Saturday, February 27, 2010

It's Tax Whine Time Again

Matt Yglesias pointed out a conservative argument for keeping taxes annoying in order to remind people to dislike the government.

I understand that people have philosophical disagreements about what we should pay for the government to do. Lord knows I do.

But complaining about taxes strikes me as the worst sort of whiny, pig-headedness. We are a socialist democracy (despite most people's apparent ignorance of the term). We have a democratic government that regulates a free market. Everyone but the kranks agree on this. Therefore we have to pay taxes.

We want military, police, firemen, schools, libraries, roads, parks, safety regulations, etc. I am god-damned proud to contribute my share to live in one of the greatest social and political eras in history. I don't like it that half our budget goes to defense. But to sit around bitching and moaning about taxes is pathetic.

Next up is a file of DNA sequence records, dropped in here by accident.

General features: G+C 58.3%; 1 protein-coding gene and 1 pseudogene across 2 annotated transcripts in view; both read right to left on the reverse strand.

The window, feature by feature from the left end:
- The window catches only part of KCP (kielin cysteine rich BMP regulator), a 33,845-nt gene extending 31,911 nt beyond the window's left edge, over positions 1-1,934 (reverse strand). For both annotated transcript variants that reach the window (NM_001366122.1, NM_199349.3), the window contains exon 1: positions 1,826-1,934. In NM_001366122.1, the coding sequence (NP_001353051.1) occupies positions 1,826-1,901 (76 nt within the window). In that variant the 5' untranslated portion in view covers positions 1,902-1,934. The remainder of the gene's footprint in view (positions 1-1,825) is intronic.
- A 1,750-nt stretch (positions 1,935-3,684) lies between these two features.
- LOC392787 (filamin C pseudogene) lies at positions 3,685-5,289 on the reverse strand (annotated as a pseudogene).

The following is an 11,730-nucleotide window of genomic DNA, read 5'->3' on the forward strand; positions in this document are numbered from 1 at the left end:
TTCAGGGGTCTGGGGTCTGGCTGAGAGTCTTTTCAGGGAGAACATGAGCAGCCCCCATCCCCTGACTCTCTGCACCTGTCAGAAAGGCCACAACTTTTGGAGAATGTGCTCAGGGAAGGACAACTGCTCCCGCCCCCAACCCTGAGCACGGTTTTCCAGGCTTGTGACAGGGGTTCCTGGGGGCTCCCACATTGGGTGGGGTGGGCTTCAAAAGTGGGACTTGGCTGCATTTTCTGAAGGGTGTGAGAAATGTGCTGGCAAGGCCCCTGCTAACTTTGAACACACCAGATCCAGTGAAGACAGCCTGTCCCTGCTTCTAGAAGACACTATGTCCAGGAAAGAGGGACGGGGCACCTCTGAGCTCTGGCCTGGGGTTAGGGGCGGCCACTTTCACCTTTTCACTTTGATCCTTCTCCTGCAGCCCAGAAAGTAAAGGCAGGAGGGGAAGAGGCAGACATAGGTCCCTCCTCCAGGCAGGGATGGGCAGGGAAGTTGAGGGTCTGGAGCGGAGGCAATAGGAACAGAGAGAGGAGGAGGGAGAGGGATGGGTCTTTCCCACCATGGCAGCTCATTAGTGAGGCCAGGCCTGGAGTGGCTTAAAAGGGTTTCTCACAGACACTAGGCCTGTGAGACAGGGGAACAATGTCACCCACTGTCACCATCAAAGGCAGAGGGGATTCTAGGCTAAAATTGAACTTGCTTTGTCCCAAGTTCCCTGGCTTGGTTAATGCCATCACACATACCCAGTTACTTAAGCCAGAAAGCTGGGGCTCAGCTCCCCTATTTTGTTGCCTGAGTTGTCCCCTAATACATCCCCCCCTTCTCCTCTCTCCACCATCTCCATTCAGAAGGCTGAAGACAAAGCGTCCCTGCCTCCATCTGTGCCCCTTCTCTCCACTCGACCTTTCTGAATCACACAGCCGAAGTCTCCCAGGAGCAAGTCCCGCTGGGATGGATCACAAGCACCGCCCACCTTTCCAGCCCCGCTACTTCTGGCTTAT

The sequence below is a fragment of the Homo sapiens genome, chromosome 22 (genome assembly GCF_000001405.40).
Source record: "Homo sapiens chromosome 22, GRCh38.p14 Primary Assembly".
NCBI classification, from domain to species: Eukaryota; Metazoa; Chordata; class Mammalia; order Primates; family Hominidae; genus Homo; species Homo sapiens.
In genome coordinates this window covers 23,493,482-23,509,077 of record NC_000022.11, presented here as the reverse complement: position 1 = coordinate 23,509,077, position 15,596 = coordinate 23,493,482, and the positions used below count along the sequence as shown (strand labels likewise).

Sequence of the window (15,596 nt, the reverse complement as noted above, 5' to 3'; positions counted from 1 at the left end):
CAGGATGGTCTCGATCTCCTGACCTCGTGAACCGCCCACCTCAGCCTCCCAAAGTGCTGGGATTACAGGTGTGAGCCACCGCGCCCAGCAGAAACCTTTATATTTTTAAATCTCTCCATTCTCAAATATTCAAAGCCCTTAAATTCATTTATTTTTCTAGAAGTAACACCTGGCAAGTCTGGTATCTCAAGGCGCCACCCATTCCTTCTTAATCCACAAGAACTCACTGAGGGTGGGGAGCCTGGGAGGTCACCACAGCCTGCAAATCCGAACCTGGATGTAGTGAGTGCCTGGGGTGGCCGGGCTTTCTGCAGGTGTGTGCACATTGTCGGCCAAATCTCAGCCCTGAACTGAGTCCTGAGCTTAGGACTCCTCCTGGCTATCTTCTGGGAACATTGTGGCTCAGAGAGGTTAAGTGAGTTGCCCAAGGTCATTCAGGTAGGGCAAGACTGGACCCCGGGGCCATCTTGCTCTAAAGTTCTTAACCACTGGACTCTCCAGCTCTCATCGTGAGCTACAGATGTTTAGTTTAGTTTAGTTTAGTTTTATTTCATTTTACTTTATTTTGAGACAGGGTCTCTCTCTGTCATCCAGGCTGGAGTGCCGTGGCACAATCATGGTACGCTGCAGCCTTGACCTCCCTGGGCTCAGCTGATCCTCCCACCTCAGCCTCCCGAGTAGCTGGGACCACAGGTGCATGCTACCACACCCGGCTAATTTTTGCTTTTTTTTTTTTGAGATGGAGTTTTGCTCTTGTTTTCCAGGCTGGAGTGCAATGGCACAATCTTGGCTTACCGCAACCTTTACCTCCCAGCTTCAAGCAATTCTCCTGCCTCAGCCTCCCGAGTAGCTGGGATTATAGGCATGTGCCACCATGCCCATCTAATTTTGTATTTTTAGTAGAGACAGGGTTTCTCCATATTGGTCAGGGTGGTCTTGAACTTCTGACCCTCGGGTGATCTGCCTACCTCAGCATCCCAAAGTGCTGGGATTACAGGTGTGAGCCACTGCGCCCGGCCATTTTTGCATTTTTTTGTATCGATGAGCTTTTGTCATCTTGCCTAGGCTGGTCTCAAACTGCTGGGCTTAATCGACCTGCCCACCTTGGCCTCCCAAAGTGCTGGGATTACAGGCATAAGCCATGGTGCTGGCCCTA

The behavioral argument over implementation is retarded. While being frustrated and annoyed might push people to not want to pay for government, it also pushes them to not want to pay for government.

I hate the fact that we don't have universal healthcare. I hate the fact that our schools are overcrowded, and the poor ones don't have the resources to end generational poverty. I hate the fact that there aren't better public parks. I hate the fact that there isn't better enforcement of regulations. I hate the fact that our transportation infrastructure is miserable. I hate the fact that there is little public funding of the arts (especially in schools). I hate the fact that scientists don't have adequate funding (especially in areas with no predictable return on investment). I hate the fact that we don't have high-speed transit in every large metropolitan area.

NONE of those things will ever get done by the private market. They can ONLY be done by taxes. I have no reason to believe that reducing taxes will grow the economy enough to pay for any of it. I'm no economist, but that sounds absurd on its face. What seems more likely is that it is simply a way of justifying not paying for programs that you don't want. I mean, when was the last time you had someone suggest cutting taxes to pay for a new bomber?

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